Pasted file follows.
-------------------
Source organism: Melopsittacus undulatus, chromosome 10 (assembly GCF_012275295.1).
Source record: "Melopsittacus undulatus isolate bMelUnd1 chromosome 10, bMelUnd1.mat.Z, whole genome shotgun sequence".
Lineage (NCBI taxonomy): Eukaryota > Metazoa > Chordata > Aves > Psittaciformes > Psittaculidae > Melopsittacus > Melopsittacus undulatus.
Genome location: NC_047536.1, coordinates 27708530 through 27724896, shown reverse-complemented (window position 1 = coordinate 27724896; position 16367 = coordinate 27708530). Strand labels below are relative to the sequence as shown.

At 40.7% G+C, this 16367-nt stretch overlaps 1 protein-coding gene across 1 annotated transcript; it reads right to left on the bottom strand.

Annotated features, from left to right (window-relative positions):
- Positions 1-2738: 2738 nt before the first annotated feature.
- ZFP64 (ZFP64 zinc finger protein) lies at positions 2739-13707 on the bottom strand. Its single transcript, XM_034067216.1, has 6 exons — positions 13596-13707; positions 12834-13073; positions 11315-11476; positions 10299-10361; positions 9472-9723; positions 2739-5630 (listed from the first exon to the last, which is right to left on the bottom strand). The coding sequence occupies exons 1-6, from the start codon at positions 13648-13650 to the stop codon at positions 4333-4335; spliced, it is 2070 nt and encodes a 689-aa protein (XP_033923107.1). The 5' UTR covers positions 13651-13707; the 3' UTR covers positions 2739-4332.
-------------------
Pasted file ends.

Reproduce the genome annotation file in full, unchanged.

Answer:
Source organism: Melopsittacus undulatus, chromosome 10 (assembly GCF_012275295.1).
Source record: "Melopsittacus undulatus isolate bMelUnd1 chromosome 10, bMelUnd1.mat.Z, whole genome shotgun sequence".
Lineage (NCBI taxonomy): Eukaryota > Metazoa > Chordata > Aves > Psittaciformes > Psittaculidae > Melopsittacus > Melopsittacus undulatus.
Genome location: NC_047536.1, coordinates 27708530 through 27724896, shown reverse-complemented (window position 1 = coordinate 27724896; position 16367 = coordinate 27708530). Strand labels below are relative to the sequence as shown.

At 40.7% G+C, this 16367-nt stretch overlaps 1 protein-coding gene across 1 annotated transcript; it reads right to left on the bottom strand.

Annotated features, from left to right (window-relative positions):
- Positions 1-2738: 2738 nt before the first annotated feature.
- ZFP64 (ZFP64 zinc finger protein) lies at positions 2739-13707 on the bottom strand. Its single transcript, XM_034067216.1, has 6 exons — positions 13596-13707; positions 12834-13073; positions 11315-11476; positions 10299-10361; positions 9472-9723; positions 2739-5630 (listed from the first exon to the last, which is right to left on the bottom strand). The coding sequence occupies exons 1-6, from the start codon at positions 13648-13650 to the stop codon at positions 4333-4335; spliced, it is 2070 nt and encodes a 689-aa protein (XP_033923107.1). The 5' UTR covers positions 13651-13707; the 3' UTR covers positions 2739-4332.